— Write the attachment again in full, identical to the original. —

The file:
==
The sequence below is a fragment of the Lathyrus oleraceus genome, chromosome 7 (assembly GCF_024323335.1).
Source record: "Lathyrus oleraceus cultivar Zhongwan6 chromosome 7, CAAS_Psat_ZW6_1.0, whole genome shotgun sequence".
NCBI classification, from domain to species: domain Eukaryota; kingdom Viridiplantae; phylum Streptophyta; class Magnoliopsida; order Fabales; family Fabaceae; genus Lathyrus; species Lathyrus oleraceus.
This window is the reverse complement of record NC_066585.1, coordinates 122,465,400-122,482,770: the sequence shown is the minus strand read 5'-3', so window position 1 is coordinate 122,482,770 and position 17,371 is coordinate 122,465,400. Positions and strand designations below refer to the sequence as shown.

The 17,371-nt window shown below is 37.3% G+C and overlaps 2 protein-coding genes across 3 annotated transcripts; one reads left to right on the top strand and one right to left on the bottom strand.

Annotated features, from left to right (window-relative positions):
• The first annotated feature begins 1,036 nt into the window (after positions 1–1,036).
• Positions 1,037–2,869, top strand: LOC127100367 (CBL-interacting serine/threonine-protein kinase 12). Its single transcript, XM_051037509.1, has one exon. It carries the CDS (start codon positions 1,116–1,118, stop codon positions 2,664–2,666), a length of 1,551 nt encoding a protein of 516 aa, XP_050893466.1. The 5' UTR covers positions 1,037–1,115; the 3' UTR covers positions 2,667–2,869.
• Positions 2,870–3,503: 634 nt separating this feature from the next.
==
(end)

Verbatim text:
The sequence below is a fragment of the Lathyrus oleraceus genome, chromosome 7 (assembly GCF_024323335.1).
Source record: "Lathyrus oleraceus cultivar Zhongwan6 chromosome 7, CAAS_Psat_ZW6_1.0, whole genome shotgun sequence".
NCBI classification, from domain to species: domain Eukaryota; kingdom Viridiplantae; phylum Streptophyta; class Magnoliopsida; order Fabales; family Fabaceae; genus Lathyrus; species Lathyrus oleraceus.
This window is the reverse complement of record NC_066585.1, coordinates 122,465,400-122,482,770: the sequence shown is the minus strand read 5'-3', so window position 1 is coordinate 122,482,770 and position 17,371 is coordinate 122,465,400. Positions and strand designations below refer to the sequence as shown.

The 17,371-nt window shown below is 37.3% G+C and overlaps 2 protein-coding genes across 3 annotated transcripts; one reads left to right on the top strand and one right to left on the bottom strand.

Annotated features, from left to right (window-relative positions):
• The first annotated feature begins 1,036 nt into the window (after positions 1–1,036).
• Positions 1,037–2,869, top strand: LOC127100367 (CBL-interacting serine/threonine-protein kinase 12). Its single transcript, XM_051037509.1, has one exon. It carries the CDS (start codon positions 1,116–1,118, stop codon positions 2,664–2,666), a length of 1,551 nt encoding a protein of 516 aa, XP_050893466.1. The 5' UTR covers positions 1,037–1,115; the 3' UTR covers positions 2,667–2,869.
• Positions 2,870–3,503: 634 nt separating this feature from the next.